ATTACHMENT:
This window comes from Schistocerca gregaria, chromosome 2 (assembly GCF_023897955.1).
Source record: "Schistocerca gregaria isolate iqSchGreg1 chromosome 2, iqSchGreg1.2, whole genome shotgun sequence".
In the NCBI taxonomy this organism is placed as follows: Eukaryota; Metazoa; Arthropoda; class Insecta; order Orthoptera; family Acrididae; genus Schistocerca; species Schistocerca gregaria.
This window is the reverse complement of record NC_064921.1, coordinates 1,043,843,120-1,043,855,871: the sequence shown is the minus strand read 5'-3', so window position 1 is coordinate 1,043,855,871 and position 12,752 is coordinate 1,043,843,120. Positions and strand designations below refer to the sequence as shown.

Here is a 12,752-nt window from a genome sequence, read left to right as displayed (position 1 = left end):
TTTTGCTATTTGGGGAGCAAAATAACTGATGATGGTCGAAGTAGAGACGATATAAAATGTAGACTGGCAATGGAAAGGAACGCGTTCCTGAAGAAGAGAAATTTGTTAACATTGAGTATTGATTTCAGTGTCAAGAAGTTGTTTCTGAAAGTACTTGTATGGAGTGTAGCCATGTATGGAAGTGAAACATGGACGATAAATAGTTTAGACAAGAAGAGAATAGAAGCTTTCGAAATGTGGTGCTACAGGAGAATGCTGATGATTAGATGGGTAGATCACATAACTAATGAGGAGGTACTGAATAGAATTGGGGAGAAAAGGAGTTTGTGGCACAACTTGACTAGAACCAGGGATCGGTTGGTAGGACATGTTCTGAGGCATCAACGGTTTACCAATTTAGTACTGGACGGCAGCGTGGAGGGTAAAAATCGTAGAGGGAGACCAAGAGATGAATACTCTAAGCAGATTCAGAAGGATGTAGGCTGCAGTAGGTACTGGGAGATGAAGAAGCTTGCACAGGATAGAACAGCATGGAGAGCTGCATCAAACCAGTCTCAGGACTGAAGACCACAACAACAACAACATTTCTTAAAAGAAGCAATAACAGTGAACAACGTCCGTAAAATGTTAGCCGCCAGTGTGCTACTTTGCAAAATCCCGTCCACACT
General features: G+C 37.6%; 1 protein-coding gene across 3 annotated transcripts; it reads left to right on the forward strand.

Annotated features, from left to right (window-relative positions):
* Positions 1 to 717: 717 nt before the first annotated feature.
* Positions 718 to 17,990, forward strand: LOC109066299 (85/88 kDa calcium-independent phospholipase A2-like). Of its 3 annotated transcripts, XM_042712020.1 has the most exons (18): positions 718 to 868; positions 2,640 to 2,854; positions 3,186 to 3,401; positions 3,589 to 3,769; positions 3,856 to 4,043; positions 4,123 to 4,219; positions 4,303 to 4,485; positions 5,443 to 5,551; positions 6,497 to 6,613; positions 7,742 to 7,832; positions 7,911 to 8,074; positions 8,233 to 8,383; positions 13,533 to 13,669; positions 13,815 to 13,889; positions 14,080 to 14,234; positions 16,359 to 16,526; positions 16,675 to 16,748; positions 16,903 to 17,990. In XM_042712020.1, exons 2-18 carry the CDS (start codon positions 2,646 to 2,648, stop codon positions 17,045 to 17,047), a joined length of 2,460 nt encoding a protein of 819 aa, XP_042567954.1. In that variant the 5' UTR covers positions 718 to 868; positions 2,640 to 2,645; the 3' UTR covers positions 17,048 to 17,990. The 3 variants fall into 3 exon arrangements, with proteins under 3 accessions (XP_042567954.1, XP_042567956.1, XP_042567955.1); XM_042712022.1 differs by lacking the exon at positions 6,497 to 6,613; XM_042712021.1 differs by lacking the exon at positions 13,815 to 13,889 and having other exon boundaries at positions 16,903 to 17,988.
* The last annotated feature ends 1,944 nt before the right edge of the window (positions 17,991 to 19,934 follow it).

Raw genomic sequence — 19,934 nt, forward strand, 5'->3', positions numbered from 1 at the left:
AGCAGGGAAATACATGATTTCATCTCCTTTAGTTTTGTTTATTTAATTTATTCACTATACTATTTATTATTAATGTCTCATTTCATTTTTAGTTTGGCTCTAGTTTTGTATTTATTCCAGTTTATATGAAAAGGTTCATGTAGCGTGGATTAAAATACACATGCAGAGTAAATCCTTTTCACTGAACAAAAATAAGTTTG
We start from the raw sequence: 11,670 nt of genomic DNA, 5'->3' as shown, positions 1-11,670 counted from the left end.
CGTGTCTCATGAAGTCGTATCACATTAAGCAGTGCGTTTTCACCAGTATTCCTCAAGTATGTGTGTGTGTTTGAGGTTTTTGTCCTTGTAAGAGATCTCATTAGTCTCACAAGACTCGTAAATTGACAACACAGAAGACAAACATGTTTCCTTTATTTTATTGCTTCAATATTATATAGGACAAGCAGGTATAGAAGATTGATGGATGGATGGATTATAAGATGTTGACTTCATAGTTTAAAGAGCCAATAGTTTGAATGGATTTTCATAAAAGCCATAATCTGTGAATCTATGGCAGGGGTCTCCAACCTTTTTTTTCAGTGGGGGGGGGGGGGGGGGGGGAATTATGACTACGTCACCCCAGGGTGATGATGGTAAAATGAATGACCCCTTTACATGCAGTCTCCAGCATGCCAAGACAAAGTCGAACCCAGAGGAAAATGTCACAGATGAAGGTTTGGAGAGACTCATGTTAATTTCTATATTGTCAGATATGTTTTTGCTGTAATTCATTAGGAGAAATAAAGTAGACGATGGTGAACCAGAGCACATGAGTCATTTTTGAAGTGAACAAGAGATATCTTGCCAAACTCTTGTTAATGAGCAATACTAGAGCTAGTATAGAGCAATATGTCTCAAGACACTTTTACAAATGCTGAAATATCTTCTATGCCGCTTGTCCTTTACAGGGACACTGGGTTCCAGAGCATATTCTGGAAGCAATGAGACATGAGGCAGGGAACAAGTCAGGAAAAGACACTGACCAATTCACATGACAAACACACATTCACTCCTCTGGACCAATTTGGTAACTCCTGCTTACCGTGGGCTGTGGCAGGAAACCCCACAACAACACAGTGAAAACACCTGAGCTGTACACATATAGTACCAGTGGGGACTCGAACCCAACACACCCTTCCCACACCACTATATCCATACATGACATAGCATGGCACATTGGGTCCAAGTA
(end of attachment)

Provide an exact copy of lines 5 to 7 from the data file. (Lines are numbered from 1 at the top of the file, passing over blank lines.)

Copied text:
Here is a 12,752-nt window from a genome sequence, read left to right as displayed (position 1 = left end):
TTTTGCTATTTGGGGAGCAAAATAACTGATGATGGTCGAAGTAGAGACGATATAAAATGTAGACTGGCAATGGAAAGGAACGCGTTCCTGAAGAAGAGAAATTTGTTAACATTGAGTATTGATTTCAGTGTCAAGAAGTTGTTTCTGAAAGTACTTGTATGGAGTGTAGCCATGTATGGAAGTGAAACATGGACGATAAATAGTTTAGACAAGAAGAGAATAGAAGCTTTCGAAATGTGGTGCTACAGGAGAATGCTGATGATTAGATGGGTAGATCACATAACTAATGAGGAGGTACTGAATAGAATTGGGGAGAAAAGGAGTTTGTGGCACAACTTGACTAGAACCAGGGATCGGTTGGTAGGACATGTTCTGAGGCATCAACGGTTTACCAATTTAGTACTGGACGGCAGCGTGGAGGGTAAAAATCGTAGAGGGAGACCAAGAGATGAATACTCTAAGCAGATTCAGAAGGATGTAGGCTGCAGTAGGTACTGGGAGATGAAGAAGCTTGCACAGGATAGAACAGCATGGAGAGCTGCATCAAACCAGTCTCAGGACTGAAGACCACAACAACAACAACATTTCTTAAAAGAAGCAATAACAGTGAACAACGTCCGTAAAATGTTAGCCGCCAGTGTGCTACTTTGCAAAATCCCGTCCACACT
General features: G+C 37.6%; 1 protein-coding gene across 3 annotated transcripts; it reads left to right on the forward strand.